Few people have heard of Maryland artist, Grace Turnbull, but she was a force in art for much of the 20th century. From the 1920’s until her death in the mid-1970s, she lived in a house that her brother, an architect, had designed and built for her. After her death, the house was donated to the Maryland Historical Society for use as a museum of her art, but was sold a few years ago. However, it’s essentially been empty since her death. I was lucky enough to be included on a private tour of the house before the new owners start working on it. The house is very personal, having been designed by the artist’s brother specifically for her as a house, studio and gallery. It’s got all sorts of nooks and crannies, secret closets, storage, porches, balconies and even the smallest chapel I’ve ever seen! There are five bedrooms and five full bathrooms.The style of the house could be described as a cross between Mission and Spanish, but that is not really specific. Because it was a one-off, and so personally designed, she had what she wanted. Regardless, it does not fit into the posh neighbourhood where it sits amongst Tudors, Georgians and other massive piles.
One of the most interesting things about the house is that three of the four corners have totem poles that Turnbull carved. They are general religious motifs, featuring Mother and Child, the Exodus from Egypt and St. Francis and the Birds.
The house is a rabbit-warren of rooms, with the centerpiece being a two-story gallery surrounded by a balcony. All of the walls are wood, which make the house quite dark – although it didn’t help that it was an overcast day.
As you enter the house, there is a dining room to the left and a small bedroom and tiny bathroom to the right. All of the baths are identical, with white subway tile on the walls, porcelain fixtures and tiled floors. Only one of the baths had a clawfoot tub and they all had the smallest radiators I’d ever seen!
There are bookcases lining every wall and the storage in the house was not to be believed! There were pantries, packing rooms, shelved closets, regular closets and more! There were two of these units, one on the main floor and one on the second floor. Oddly enough, one of my favourite rooms was the kitchen! It had the most amazing built-in cabinet, sort of like a Welsh Dresser or a hutch. It was full of storage below and glass-fronted cabinets above. The best part about it was the tiny clock on the right side of it. Built in and just one of the little details that made this house so unique and special.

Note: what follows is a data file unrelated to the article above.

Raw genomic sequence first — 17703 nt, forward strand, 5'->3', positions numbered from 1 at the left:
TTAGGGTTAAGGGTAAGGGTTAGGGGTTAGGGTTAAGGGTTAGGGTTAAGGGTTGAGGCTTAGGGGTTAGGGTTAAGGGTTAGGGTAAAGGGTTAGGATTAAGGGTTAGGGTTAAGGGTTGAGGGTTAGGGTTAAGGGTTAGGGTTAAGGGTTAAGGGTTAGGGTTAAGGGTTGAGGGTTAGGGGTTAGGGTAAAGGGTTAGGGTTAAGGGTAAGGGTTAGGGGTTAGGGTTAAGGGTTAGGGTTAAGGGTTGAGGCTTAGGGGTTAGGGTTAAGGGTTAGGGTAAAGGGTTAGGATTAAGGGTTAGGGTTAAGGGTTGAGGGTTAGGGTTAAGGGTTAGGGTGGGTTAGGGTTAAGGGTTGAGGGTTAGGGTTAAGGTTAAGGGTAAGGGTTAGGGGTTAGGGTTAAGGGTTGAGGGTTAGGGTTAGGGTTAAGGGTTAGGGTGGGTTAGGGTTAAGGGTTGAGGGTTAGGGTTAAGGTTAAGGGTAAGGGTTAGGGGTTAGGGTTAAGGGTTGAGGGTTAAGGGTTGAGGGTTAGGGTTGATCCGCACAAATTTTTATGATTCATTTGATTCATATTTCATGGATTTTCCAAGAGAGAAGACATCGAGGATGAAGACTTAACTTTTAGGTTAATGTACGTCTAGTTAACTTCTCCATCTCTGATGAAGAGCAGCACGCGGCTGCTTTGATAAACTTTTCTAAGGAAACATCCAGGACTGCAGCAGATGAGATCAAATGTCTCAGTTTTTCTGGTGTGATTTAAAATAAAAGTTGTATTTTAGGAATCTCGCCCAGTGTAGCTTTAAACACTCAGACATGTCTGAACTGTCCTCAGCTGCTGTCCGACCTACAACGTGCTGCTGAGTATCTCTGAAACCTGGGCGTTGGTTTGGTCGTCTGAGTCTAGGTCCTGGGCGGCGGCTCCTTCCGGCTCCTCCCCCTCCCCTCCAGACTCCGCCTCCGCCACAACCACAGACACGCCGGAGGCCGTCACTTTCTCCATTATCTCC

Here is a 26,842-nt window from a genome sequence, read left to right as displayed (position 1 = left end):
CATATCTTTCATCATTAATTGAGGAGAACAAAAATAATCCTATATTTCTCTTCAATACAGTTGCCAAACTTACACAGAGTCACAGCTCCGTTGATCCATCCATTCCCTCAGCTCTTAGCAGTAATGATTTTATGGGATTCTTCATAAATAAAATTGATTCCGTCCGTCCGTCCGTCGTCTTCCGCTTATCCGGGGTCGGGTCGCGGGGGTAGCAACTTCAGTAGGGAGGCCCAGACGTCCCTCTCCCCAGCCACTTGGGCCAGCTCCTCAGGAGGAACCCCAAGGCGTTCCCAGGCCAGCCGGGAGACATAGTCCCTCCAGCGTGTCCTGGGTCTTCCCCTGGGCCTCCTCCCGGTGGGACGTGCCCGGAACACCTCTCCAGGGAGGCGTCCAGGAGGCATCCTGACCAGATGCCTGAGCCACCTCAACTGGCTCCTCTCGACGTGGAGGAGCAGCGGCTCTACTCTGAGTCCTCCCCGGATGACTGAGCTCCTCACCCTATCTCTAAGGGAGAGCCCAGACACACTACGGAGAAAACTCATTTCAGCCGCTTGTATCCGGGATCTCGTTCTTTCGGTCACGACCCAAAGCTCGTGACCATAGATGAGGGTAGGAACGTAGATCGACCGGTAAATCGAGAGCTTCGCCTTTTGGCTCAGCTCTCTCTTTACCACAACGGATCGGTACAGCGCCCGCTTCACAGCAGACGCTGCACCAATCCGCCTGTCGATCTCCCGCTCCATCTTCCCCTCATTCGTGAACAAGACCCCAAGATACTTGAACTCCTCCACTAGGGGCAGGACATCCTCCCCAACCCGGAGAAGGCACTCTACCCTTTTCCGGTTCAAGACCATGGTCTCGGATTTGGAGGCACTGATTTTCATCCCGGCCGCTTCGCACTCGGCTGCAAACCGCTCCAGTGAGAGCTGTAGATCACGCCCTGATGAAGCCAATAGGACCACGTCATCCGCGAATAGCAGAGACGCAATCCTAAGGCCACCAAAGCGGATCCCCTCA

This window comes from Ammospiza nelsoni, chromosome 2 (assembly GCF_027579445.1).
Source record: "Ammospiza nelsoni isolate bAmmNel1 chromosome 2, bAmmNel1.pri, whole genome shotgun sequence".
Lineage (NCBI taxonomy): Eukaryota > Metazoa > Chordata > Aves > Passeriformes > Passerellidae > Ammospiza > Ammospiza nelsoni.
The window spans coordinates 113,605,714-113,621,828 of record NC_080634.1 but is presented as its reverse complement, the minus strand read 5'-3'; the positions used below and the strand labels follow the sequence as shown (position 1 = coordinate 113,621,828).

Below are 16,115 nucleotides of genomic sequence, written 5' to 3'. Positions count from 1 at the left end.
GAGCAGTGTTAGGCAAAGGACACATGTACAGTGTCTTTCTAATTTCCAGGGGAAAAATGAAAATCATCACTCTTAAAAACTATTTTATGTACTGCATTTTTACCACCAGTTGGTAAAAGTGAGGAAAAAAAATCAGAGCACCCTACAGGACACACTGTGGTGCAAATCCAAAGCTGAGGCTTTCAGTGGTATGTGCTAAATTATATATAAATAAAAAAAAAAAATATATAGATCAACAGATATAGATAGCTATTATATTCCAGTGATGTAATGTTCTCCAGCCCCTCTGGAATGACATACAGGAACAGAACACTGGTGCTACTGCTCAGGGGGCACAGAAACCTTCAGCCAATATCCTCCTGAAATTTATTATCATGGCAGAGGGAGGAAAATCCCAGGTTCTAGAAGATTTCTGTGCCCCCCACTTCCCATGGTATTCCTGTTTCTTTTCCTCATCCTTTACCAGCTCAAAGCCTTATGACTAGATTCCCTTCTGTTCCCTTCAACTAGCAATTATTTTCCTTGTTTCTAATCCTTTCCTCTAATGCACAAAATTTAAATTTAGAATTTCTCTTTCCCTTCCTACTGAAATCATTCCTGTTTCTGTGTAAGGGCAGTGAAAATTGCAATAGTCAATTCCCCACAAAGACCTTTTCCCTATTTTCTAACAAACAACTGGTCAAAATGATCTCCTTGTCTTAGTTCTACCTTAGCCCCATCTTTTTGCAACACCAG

The other piece I loved in the kitchen was the butlers call station. As someone on one of the rooms rang for the servants, the arrow on the call station would point to the room. The house where I was raised had mother-of-pearl buzzers in all of the rooms, and a place for one under the dining room table. The stairway to the second floor was fascinating. Although it was a curved staircase, it didn’t follow the conventional pattern. Each of the lower steps was cut differently and the staircase was completely enclosed. The bedrooms were nothing special, but each had a transom above the door to let the air flow through the central gallery and into the rooms. The doors in the house were very rustic, some, like the one below had words carved into them. One of bedrooms doubled as the artist’s studio, with a huge skylight. The house was surrounded by a low roofline, and in the studio room, the roofing had been replaced by glass for additional light.
The studio also had a shade that could be manouevered to control the light. It was rigged so that by pulling a cord and tying it off , you could raise and lower the shade.
Adjacent to the house, there was a small studio/garage/chapel. Again, a huge skylight and high ceiling, as well as a roof patio and a bell tower!
I loved the bell tower, and was wondering when and if Grace Turnbull ever rang the bell! Throughout the property, there were tiny details, that if they were not there, they wouldn’t be missed. But seeing them made you realize the attention to detail that Bayard Turnbull, the architect, put into this house for his sister. As an interesting story about how all things in Baltimore are related, the Turnbull’s summer house was called LaPaix, and it was there that F. Scott Fitzgerald lived, and wrote “Tender is the Night” while his wife, Zelda was in residence at Sheppard Pratt, a private mental hospital. For more information, and there’s not much, here’s an article about Grace Turnbull.